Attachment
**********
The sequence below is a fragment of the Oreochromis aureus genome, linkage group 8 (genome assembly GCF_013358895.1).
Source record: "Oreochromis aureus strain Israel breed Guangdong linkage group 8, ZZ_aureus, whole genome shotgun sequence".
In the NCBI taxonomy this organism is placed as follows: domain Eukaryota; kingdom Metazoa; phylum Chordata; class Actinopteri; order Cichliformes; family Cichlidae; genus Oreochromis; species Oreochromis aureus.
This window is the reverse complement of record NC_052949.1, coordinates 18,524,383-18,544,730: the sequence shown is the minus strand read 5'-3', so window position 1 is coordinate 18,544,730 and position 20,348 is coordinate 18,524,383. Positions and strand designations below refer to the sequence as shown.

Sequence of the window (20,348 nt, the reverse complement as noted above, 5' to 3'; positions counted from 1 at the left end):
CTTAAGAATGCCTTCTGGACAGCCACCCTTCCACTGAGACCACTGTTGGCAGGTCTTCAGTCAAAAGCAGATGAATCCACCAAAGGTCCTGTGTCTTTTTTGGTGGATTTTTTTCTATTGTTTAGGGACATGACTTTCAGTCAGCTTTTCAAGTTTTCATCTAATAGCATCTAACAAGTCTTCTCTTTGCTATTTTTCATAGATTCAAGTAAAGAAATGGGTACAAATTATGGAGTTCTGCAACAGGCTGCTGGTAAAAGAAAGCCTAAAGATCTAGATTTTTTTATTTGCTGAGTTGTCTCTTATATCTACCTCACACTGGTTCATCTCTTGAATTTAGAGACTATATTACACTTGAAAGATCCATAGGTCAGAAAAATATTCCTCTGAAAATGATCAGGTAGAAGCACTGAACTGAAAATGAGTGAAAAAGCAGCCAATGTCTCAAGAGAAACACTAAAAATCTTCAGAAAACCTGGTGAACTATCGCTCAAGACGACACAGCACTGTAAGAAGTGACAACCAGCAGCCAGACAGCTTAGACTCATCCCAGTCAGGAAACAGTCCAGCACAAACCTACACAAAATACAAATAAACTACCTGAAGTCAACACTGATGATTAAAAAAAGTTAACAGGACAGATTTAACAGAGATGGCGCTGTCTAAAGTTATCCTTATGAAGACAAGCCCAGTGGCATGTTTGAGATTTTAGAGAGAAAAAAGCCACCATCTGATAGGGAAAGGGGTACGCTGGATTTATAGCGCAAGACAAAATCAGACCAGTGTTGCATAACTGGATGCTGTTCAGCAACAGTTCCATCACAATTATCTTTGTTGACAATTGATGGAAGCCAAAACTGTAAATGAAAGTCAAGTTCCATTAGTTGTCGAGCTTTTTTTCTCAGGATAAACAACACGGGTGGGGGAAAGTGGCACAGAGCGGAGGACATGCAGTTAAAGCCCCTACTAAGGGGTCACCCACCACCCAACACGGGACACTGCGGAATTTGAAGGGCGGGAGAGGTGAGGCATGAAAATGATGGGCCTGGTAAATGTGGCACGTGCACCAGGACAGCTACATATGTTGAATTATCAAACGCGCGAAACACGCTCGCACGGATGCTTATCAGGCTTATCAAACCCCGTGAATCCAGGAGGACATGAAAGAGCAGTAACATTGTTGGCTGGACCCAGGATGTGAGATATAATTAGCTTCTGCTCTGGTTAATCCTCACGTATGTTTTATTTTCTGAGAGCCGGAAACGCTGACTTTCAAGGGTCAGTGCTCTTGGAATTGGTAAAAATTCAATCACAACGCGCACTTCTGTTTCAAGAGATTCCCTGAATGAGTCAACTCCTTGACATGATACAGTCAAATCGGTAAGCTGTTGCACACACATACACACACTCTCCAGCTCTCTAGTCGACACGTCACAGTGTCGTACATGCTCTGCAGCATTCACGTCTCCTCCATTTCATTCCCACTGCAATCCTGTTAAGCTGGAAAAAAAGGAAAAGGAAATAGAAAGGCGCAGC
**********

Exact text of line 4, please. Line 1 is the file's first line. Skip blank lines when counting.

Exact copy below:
This window is the reverse complement of record NC_052949.1, coordinates 18,524,383-18,544,730: the sequence shown is the minus strand read 5'-3', so window position 1 is coordinate 18,544,730 and position 20,348 is coordinate 18,524,383. Positions and strand designations below refer to the sequence as shown.